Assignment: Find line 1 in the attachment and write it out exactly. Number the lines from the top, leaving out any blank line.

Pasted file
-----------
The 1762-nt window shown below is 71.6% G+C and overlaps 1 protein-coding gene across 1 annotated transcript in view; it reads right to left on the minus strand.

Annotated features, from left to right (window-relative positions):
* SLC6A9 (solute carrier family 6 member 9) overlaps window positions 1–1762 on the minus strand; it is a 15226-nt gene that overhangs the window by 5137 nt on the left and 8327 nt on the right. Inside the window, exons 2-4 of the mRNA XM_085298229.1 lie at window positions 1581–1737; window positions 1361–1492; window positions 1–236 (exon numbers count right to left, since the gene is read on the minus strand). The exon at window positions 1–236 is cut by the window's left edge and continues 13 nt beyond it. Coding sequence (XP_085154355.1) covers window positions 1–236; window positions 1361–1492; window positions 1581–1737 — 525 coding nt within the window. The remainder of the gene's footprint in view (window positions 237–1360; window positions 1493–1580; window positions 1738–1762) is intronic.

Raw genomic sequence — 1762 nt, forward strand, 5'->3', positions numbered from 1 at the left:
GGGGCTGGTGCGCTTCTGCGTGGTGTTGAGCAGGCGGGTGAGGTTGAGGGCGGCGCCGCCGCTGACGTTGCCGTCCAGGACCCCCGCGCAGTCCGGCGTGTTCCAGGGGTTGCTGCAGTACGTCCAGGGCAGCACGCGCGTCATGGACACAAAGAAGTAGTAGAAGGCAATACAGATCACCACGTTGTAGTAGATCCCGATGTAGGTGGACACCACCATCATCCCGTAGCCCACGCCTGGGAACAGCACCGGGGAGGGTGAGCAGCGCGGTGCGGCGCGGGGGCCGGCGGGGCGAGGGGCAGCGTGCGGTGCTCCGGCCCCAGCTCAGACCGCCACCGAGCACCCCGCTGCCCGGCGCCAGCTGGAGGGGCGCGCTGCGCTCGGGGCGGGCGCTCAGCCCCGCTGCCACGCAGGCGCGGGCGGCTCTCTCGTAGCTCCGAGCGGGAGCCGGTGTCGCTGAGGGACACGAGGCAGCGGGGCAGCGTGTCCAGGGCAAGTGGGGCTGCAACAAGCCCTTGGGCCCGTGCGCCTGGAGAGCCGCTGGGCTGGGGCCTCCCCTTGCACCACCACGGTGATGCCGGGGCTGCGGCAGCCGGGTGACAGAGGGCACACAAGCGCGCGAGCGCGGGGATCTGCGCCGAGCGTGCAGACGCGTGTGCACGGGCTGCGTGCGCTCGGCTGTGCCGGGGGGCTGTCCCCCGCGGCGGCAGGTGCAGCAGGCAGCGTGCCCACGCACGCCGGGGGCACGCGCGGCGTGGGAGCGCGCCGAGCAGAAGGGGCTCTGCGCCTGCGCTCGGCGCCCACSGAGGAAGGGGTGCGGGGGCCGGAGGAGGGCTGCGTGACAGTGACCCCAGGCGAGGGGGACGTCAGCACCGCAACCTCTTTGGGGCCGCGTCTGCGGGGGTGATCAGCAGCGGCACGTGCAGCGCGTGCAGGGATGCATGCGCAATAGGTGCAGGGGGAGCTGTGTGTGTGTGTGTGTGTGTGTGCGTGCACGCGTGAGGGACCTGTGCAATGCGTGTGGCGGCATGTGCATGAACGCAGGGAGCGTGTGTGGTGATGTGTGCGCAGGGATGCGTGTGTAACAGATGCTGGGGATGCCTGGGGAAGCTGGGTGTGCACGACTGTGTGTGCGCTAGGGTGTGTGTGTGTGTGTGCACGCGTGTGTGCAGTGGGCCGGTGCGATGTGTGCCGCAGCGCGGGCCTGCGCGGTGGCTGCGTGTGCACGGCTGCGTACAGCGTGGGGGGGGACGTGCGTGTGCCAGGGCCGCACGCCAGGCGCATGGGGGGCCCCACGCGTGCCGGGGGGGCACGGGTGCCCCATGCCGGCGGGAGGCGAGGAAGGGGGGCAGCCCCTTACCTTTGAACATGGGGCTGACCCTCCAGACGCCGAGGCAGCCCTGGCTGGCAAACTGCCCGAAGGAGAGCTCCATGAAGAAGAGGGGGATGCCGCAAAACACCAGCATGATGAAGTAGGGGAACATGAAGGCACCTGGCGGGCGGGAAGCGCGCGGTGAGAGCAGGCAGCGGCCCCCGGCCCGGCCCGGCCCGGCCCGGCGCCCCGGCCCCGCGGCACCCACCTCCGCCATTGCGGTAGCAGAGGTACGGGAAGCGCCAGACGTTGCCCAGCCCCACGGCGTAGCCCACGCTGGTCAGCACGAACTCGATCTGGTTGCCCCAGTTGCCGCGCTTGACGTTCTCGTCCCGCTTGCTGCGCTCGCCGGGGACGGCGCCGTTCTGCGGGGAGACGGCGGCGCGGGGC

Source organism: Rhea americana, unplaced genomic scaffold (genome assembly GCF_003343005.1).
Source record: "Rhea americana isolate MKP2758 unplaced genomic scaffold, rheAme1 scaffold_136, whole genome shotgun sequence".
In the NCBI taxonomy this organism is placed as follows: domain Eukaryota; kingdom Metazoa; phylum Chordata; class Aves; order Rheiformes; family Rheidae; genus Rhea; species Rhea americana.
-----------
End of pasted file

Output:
The 1762-nt window shown below is 71.6% G+C and overlaps 1 protein-coding gene across 1 annotated transcript in view; it reads right to left on the minus strand.